The one reference to bad faith in § 303 supports our conclusion. Section 303(i)(2) allows a bankruptcy court to award damages following dismissal against “any petitioner that filed the petition in bad faith.” Under the Dawsons’ reading, courts may engage in a bad-faith inquiry only after they have dismissed a case for the creditors’ failure to comply with the statutory filing requirements. We see no reason why the Code would permit the imposition of damages (including punitive damages) for bad-faith filings but not allow the same conduct—such as using involuntary bankruptcy as a litigation tactic in pending proceedings—to provide a basis for dismissing the petition. The better view is that, by including an express reference to bad faith in § 303, Congress intended for bad faith to serve as a basis for both dismissal and damages.
Section 303(h)(1), moreover, does not provide that a bankruptcy court “shall order relief” against a debtor who is not paying its debts. Rather, the court shall order relief “only if” the debtor is not paying its debts, meaning a debtor not paying its debts is a necessary but not sufficient condition for ordering relief. An “if” or “if and only if” clause would have been more favorable to the Dawsons.
The bigger flaw in the Dawsons’ argument is that it overlooks the equitable nature of bankruptcy. Time and again, we have emphasized that “good faith” filing requirements have “strong roots in equity.” In re SGL Carbon, 200 F.3d at 161 ; see also In re Tamecki, 229 F.3d at 207 . “At its most fundamental level, the good faith requirement ensures that the Bankruptcy Code’s careful balancing of interests is not undermined by petitioners whose aims are antithetical to the basic purposes of bankruptcy.” In re Integrated Telecom Express, Inc., 384 F.3d 108, 119 (3d Cir. 2004) . As courts of equity, bankruptcy courts are equipped with the doctrine of good faith so that they can patrol the border between good- and bad-faith filings. See In re SGL Carbon, 200 F.3d at 161 ; In re Little Creek Dev. Co., 779 F.2d 1068, 1072 (5th Cir. 1986) (explaining that the “good faith” requirement protects the “integrity of the bankruptcy courts by rendering their powerful equitable weapons . . . available only to those debtors and creditors with `clean hands'”). We will not depart from this general “good faith” filing requirement in the context of involuntary petitions for bankruptcy. The majority of courts agree.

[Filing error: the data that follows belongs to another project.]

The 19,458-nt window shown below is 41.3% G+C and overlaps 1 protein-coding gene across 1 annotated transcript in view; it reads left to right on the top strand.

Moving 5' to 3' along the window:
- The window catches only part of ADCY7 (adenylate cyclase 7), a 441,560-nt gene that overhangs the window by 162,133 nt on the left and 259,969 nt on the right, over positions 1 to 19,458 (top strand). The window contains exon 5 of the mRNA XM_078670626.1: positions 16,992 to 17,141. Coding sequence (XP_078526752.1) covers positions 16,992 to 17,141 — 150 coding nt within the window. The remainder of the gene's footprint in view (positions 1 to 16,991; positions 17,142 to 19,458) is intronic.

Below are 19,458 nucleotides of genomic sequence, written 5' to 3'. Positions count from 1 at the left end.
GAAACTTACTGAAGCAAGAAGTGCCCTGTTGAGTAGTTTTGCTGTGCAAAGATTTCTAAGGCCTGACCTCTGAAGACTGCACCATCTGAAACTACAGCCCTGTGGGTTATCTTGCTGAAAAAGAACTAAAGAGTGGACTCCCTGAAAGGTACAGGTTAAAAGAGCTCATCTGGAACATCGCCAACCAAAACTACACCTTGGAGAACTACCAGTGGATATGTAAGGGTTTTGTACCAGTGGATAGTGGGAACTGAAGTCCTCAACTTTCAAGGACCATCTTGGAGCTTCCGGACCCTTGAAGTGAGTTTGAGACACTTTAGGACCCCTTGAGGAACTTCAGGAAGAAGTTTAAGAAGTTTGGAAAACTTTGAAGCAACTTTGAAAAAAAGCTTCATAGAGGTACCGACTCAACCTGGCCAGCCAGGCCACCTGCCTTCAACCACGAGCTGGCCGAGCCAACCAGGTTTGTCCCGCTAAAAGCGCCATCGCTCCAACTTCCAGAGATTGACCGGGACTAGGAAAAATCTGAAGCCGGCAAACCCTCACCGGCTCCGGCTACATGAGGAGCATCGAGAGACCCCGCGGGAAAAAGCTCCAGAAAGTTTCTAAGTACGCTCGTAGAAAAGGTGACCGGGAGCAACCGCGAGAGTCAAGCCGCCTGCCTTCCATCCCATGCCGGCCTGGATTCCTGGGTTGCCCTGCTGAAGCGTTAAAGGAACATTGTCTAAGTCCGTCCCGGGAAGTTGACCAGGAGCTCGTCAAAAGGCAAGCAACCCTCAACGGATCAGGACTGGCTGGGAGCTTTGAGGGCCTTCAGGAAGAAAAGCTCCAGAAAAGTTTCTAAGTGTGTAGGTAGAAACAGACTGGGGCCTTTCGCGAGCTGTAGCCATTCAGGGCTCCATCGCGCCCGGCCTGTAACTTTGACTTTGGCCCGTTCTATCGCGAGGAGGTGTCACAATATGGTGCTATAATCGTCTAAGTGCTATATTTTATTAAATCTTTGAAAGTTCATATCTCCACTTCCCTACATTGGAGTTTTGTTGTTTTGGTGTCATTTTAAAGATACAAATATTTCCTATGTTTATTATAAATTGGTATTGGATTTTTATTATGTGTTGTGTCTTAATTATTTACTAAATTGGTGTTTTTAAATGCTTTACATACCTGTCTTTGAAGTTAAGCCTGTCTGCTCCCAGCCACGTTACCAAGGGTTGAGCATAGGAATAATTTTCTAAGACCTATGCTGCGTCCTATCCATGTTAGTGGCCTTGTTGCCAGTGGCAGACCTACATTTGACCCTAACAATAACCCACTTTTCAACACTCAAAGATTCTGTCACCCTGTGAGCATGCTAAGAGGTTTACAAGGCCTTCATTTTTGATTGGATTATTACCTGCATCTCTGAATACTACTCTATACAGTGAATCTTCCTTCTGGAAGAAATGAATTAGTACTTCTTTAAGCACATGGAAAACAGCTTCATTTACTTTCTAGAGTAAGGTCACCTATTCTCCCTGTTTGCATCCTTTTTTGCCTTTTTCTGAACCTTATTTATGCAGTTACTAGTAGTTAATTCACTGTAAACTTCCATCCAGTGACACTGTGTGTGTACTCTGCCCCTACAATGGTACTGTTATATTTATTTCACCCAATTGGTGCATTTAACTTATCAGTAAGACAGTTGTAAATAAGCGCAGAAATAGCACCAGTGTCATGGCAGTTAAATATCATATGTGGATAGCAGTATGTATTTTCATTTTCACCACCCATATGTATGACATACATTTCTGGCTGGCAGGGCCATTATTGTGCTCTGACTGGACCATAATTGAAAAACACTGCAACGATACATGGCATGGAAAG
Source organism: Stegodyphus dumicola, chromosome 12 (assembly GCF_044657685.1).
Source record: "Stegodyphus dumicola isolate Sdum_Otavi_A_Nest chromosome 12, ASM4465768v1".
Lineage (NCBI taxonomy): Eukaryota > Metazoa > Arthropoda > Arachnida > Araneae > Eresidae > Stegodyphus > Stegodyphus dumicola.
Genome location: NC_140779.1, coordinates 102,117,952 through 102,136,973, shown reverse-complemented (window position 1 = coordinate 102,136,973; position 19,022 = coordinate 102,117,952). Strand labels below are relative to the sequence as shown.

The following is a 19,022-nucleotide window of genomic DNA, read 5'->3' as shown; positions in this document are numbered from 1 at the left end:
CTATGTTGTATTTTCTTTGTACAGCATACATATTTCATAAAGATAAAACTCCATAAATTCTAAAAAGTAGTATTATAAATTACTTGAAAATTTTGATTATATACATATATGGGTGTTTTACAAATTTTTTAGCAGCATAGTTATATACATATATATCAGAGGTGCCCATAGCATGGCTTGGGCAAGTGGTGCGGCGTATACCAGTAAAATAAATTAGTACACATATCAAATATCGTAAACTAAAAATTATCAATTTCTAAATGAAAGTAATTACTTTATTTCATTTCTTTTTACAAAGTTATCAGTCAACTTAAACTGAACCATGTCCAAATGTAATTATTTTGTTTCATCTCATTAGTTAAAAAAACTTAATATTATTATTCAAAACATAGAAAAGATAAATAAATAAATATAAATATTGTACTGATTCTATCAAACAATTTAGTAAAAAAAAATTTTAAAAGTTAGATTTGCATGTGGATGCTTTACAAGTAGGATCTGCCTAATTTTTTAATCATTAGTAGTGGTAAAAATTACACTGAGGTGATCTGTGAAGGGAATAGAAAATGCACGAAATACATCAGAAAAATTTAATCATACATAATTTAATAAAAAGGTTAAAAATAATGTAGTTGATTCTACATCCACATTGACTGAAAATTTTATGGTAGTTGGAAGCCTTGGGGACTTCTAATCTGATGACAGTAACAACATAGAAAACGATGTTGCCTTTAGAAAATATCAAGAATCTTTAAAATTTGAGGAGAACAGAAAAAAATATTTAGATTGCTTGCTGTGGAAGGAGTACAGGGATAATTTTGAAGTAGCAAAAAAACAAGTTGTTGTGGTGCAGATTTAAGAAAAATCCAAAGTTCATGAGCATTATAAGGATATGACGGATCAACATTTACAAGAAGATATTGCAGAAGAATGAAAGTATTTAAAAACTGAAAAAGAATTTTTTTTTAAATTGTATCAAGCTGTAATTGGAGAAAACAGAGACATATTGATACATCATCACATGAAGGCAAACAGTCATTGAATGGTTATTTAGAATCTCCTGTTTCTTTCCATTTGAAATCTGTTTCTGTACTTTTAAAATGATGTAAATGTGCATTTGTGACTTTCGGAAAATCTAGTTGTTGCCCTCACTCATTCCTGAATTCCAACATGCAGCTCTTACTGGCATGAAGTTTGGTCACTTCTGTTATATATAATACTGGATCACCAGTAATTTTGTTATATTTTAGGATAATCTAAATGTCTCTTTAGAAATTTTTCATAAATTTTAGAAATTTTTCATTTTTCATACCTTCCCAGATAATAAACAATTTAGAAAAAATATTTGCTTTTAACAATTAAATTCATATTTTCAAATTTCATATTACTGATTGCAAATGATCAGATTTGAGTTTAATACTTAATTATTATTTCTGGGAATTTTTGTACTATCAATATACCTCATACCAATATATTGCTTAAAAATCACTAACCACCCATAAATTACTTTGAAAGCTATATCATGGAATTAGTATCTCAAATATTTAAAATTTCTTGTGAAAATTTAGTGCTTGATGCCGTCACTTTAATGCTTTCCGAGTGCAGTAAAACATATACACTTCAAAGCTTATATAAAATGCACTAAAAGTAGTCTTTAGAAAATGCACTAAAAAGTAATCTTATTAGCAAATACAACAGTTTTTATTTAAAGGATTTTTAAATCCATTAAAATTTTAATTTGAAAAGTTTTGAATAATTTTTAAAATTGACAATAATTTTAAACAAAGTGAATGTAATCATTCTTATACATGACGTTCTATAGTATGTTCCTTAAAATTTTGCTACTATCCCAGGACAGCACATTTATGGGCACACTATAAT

Policy considerations lend further support to this conclusion. “[T]he filing of an involuntary petition is an extreme remedy with serious consequences to the alleged debtor, such as loss of credit standing, inability to transfer assets and carry on business affairs, and public embarrassment.” In re Reid, 773 F.2d 945, 946 (7th Cir. 1985) . Given these serious consequences, courts should be wary of creditors who may find alluring the “retributive quality” of thrusting a debtor into bankruptcy.  Allowing for the dismissal of bad-faith filings will encourage creditors to file petitions for proper reasons such as to protect against the preferential treatment of other creditors or the dissipation of the debtor’s assets. See In re Silverman, 230 B.R. at 53 . Accordingly, we hold that an involuntary petition filed under 11 U.S.C. § 303 may be dismissed for bad faith.